constituents of DNA. Caffeine can cross the human placenta and enter the fetal
gonad. If the caffeine molecule were incorporated into DNA, there is a
possibility that it could give rise to abnormal proteins important in health
(Goldstein, 1962). Based on the literature reviewed, there is no significant
evidence that links human maternal caffeine intake during pregnancy to major infant
birth defects.


In an analysis of
information from the Finnish Registry of Congenital Malformation, pairs of
coffee-drinking mothers who had given birth to infants with defects were
matched (according to daily maternal coffee consumption and place and time of
birth) with an equal number of non-coffee drinking mothers with defective infants
(controls). To evaluate the hypothesis that coffee consumption during pregnancy
is teratogenic, 706 pairs of mothers of malformed children and their controls
were personally interviewed soon after delivery. Study subjects consisted of
mothers of children with 112 defects of the central nervous system, 241
orofacial clefts, 210 structural defects of the skeleton, and 143
cardiovascular malformations. Kurppa et al. determined that even mothers who
consumed at least six cups of coffee per day were no more likely to give birth
to children with congenital malformations. The coffee consumption during
pregnancy was similar for the mothers of malformed or non-malformed children
(Kurppa, 1983). This finding is especially relevant in light of the wide range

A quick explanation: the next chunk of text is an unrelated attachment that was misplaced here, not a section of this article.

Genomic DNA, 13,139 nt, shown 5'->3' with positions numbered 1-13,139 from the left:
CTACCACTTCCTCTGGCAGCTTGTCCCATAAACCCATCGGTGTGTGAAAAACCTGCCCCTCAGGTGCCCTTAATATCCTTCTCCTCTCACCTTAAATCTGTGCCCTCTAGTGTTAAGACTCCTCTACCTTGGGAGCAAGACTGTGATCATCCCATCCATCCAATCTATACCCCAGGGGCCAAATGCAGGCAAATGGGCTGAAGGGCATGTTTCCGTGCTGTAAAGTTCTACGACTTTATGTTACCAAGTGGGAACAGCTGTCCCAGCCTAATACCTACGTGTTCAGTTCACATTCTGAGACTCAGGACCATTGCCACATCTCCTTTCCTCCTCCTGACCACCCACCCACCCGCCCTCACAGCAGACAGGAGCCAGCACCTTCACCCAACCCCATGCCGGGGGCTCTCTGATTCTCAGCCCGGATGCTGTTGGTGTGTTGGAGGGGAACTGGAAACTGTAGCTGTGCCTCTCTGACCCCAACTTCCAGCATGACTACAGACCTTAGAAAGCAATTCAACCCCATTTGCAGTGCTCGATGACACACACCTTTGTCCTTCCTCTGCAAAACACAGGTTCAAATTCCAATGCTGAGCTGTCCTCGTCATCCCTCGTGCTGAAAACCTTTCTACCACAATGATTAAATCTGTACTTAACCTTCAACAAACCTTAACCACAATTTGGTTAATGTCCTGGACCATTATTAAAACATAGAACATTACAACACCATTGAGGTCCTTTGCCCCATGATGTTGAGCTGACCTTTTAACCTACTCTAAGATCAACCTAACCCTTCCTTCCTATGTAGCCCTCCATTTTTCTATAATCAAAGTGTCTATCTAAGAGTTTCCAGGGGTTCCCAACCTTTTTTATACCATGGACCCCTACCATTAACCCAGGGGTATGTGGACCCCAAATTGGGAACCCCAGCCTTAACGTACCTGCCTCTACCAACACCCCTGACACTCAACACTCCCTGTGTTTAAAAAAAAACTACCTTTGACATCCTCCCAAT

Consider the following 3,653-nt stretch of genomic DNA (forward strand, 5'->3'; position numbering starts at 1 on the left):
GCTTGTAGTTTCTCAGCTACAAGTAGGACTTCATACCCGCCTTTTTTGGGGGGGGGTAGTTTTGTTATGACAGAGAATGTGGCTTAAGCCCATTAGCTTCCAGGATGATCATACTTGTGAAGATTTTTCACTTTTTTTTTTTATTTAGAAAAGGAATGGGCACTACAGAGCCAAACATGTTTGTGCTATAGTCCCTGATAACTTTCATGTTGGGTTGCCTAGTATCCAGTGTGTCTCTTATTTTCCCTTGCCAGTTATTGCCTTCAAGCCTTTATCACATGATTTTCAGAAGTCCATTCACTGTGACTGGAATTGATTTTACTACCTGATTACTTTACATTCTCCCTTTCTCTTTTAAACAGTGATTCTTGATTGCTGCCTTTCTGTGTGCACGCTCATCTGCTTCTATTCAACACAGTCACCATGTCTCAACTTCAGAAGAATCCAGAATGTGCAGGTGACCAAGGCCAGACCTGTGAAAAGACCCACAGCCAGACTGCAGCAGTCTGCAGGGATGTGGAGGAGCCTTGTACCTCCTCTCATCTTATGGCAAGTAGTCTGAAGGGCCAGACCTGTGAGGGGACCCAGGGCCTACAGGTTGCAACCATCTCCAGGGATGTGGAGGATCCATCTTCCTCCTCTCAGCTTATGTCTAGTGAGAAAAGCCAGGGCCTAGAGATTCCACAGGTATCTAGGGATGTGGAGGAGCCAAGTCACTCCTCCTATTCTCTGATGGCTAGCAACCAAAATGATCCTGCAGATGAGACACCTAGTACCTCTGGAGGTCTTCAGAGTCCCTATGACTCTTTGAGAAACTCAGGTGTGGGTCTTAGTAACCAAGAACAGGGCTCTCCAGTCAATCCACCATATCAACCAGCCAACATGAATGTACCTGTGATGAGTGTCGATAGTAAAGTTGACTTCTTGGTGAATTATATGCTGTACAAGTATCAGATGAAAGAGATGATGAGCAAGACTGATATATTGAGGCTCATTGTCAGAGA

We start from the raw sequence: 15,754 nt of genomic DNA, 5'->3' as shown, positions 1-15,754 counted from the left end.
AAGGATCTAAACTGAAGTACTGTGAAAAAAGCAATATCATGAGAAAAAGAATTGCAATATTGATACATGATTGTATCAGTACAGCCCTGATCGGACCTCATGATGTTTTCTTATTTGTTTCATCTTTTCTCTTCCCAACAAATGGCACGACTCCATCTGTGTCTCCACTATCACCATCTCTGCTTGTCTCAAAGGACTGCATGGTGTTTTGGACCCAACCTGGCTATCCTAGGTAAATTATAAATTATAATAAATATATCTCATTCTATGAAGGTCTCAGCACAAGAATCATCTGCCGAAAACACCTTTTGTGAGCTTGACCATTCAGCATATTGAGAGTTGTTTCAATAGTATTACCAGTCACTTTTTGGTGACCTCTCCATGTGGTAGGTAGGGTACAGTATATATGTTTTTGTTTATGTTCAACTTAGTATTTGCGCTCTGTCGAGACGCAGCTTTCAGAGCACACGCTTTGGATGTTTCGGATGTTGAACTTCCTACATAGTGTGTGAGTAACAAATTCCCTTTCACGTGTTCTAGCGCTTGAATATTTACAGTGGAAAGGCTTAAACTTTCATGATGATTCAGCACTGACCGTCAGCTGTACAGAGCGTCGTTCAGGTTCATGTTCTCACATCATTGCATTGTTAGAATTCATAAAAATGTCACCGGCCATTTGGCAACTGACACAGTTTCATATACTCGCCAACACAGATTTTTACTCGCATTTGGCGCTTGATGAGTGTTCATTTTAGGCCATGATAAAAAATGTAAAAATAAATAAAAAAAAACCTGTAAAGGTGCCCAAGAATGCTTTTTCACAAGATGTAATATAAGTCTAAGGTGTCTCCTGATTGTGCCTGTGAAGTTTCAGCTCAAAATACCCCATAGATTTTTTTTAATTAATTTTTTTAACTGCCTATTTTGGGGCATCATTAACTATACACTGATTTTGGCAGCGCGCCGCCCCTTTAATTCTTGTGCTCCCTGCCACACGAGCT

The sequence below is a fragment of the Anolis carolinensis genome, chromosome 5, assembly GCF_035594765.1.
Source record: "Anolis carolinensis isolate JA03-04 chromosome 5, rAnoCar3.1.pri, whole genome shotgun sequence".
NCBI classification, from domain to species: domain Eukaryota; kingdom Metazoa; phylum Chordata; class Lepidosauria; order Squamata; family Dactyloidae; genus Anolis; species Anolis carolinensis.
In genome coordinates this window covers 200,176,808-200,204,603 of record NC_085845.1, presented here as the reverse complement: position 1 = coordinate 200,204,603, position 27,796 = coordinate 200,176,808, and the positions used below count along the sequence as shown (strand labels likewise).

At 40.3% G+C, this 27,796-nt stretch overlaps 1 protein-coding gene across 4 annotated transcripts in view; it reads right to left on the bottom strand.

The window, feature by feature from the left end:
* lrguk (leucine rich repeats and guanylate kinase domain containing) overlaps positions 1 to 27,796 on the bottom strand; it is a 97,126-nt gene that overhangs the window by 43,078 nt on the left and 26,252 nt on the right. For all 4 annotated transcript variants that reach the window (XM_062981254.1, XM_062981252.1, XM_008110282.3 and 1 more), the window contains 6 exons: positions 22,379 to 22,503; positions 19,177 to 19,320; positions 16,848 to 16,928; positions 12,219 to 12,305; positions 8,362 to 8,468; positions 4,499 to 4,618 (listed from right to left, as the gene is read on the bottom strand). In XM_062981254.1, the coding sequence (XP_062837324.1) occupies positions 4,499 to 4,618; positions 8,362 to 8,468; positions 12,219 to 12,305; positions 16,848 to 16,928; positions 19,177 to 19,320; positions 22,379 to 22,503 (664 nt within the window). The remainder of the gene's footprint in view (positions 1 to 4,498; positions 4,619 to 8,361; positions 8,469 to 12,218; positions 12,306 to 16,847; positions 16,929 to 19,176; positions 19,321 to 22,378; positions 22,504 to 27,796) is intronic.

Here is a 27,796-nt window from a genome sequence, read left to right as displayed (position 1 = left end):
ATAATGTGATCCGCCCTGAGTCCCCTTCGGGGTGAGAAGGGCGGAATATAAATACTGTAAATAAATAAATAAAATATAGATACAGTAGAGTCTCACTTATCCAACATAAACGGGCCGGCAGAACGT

of maternal coffee intake (0-10 cups daily), suggesting that there is no
association between excessive coffee intake and congenital defects.


Mcdonald et al.
investigated the relationships between cigarette, alcohol, and coffee
consumption, and congenital defects using data from a survey of occupational
factors in pregnancy conducted in Montreal from 1982-1984. Coffee consumption
was associated only with heart defects and the evidence was not strong. There
was no connection found between caffeine intake and club foot, musculoskeletal,
renal/urinary, gastrointestinal or respiratory, clefts or neural tube defect
abnormalities (Mcdonald et al., 1992).


Similarly, the possible effect of chemical and physical factors during pregnancy on the occurrence of cardiovascular
malformations, specifically hypoplastic left heart syndrome in offspring was studied in 573 cases and 1,055 controls. Case and control mothers were interviewed by
midwives approximately 3 months after delivery using a structured questionnaire. The risk
of cardiovascular malformations was not associated with coffee, tea, or cola consumption, and